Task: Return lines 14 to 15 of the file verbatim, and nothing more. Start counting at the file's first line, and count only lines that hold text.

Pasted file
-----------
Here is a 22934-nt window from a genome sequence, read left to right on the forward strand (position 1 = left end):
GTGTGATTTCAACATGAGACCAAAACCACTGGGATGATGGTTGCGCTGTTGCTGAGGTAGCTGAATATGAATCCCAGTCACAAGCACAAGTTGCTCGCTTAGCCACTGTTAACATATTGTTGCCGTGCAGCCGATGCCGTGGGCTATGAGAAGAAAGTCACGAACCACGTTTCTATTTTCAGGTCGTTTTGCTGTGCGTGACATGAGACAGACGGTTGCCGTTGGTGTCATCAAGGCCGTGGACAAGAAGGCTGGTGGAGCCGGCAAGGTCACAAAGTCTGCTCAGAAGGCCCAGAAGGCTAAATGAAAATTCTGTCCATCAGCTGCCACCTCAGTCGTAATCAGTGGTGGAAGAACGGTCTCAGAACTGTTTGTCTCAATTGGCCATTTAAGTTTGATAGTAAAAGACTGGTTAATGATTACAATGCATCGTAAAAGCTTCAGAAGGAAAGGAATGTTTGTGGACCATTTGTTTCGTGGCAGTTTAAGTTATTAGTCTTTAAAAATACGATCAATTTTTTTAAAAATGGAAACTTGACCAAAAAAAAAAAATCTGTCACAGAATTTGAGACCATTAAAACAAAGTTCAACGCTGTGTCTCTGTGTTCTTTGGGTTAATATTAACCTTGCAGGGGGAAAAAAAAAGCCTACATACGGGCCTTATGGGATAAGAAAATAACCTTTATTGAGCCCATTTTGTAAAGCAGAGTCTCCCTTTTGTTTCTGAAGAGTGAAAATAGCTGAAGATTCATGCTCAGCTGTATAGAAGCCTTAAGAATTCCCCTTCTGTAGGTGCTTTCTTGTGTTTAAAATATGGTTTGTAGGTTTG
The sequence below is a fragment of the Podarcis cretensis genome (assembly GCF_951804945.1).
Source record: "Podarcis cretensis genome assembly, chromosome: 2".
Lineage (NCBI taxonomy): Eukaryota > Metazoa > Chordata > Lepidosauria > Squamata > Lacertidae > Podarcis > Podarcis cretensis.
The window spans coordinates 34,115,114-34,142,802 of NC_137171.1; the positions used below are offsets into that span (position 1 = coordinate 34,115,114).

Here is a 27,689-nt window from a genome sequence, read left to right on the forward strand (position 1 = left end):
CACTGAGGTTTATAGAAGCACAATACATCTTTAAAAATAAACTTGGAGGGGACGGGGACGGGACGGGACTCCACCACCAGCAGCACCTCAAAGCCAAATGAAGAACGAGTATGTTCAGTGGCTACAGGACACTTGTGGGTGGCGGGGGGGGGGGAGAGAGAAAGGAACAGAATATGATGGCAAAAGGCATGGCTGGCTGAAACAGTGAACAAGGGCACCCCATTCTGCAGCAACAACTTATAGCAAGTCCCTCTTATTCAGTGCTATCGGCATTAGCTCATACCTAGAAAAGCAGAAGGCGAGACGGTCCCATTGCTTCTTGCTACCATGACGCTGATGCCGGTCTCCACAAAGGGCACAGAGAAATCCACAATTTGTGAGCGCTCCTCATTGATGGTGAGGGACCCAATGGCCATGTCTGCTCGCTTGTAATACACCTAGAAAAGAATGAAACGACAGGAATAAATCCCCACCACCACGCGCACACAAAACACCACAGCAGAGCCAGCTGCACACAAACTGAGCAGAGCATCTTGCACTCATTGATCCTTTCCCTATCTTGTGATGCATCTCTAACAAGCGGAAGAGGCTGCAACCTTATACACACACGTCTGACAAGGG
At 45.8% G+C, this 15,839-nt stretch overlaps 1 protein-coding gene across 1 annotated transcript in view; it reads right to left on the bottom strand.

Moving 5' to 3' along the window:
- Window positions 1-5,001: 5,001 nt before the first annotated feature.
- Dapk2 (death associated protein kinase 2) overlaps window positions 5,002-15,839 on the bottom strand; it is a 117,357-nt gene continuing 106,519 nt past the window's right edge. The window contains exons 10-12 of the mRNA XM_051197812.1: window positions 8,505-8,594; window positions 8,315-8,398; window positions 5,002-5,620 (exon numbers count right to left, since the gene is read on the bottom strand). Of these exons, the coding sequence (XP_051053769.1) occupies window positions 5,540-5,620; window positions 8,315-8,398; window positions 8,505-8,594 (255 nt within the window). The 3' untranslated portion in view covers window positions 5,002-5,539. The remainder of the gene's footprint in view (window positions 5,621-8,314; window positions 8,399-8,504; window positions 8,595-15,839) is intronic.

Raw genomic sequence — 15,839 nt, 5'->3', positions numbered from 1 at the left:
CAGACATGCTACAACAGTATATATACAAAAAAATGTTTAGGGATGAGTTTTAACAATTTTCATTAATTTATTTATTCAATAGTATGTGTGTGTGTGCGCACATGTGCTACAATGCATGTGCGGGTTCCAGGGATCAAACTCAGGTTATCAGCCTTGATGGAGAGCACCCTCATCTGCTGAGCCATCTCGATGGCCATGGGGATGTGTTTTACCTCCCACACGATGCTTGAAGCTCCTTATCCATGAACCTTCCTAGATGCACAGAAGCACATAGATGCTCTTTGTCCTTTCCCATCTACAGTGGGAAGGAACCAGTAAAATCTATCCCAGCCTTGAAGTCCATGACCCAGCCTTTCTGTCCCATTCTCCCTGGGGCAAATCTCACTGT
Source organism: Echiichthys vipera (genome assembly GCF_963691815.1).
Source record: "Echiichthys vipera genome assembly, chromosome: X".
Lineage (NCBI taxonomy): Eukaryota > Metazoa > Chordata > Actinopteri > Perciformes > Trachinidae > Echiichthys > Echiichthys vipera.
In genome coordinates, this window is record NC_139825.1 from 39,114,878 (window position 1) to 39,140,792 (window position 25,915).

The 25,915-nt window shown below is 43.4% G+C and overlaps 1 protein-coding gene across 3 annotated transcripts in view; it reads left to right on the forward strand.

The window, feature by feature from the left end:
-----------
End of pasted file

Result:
CAGACATGCTACAACAGTATATATACAAAAAAATGTTTAGGGATGAGTTTTAACAATTTTCATTAATTTATTTATTCAATAGTATGTGTGTGTGTGCGCACATGTGCTACAATGCATGTGCGGGTTCCAGGGATCAAACTCAGGTTATCAGCCTTGATGGAGAGCACCCTCATCTGCTGAGCCATCTCGATGGCCATGGGGATGTGTTTTACCTCCCACACGATGCTTGAAGCTCCTTATCCATGAACCTTCCTAGATGCACAGAAGCACATAGATGCTCTTTGTCCTTTCCCATCTACAGTGGGAAGGAACCAGTAAAATCTATCCCAGCCTTGAAGTCCATGACCCAGCCTTTCTGTCCCATTCTCCCTGGGGCAAATCTCACTGT
Source organism: Echiichthys vipera (genome assembly GCF_963691815.1).